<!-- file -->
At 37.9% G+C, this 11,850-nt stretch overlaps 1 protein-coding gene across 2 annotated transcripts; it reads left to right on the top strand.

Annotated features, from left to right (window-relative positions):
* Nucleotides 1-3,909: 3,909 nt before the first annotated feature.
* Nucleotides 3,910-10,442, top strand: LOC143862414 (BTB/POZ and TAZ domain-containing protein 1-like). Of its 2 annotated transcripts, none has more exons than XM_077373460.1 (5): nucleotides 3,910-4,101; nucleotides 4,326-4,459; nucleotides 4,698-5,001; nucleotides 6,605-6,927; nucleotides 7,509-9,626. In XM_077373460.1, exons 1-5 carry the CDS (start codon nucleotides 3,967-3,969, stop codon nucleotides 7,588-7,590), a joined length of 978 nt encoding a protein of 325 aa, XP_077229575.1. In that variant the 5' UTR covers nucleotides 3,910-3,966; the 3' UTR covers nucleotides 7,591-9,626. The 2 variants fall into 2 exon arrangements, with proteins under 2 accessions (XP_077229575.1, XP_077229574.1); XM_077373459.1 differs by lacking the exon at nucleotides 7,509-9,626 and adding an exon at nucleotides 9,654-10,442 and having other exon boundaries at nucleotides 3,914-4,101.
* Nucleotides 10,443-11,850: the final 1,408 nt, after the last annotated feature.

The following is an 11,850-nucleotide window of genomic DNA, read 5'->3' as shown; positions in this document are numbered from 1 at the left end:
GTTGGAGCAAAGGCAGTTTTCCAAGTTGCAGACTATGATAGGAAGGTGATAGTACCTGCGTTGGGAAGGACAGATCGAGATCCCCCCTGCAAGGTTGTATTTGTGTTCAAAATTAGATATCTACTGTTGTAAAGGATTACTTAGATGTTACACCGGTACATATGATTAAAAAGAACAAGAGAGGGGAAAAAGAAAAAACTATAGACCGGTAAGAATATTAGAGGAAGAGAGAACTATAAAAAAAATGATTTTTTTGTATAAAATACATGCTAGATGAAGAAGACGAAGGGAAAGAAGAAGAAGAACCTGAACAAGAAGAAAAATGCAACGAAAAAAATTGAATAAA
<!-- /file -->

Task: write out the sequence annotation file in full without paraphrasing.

At 37.9% G+C, this 11,850-nt stretch overlaps 1 protein-coding gene across 2 annotated transcripts; it reads left to right on the top strand.

Annotated features, from left to right (window-relative positions):
* Nucleotides 1-3,909: 3,909 nt before the first annotated feature.
* Nucleotides 3,910-10,442, top strand: LOC143862414 (BTB/POZ and TAZ domain-containing protein 1-like). Of its 2 annotated transcripts, none has more exons than XM_077373460.1 (5): nucleotides 3,910-4,101; nucleotides 4,326-4,459; nucleotides 4,698-5,001; nucleotides 6,605-6,927; nucleotides 7,509-9,626. In XM_077373460.1, exons 1-5 carry the CDS (start codon nucleotides 3,967-3,969, stop codon nucleotides 7,588-7,590), a joined length of 978 nt encoding a protein of 325 aa, XP_077229575.1. In that variant the 5' UTR covers nucleotides 3,910-3,966; the 3' UTR covers nucleotides 7,591-9,626. The 2 variants fall into 2 exon arrangements, with proteins under 2 accessions (XP_077229575.1, XP_077229574.1); XM_077373459.1 differs by lacking the exon at nucleotides 7,509-9,626 and adding an exon at nucleotides 9,654-10,442 and having other exon boundaries at nucleotides 3,914-4,101.
* Nucleotides 10,443-11,850: the final 1,408 nt, after the last annotated feature.

The following is an 11,850-nucleotide window of genomic DNA, read 5'->3' as shown; positions in this document are numbered from 1 at the left end:
GTTGGAGCAAAGGCAGTTTTCCAAGTTGCAGACTATGATAGGAAGGTGATAGTACCTGCGTTGGGAAGGACAGATCGAGATCCCCCCTGCAAGGTTGTATTTGTGTTCAAAATTAGATATCTACTGTTGTAAAGGATTACTTAGATGTTACACCGGTACATATGATTAAAAAGAACAAGAGAGGGGAAAAAGAAAAAACTATAGACCGGTAAGAATATTAGAGGAAGAGAGAACTATAAAAAAAATGATTTTTTTGTATAAAATACATGCTAGATGAAGAAGACGAAGGGAAAGAAGAAGAAGAACCTGAACAAGAAGAAAAATGCAACGAAAAAAATTGAATAAA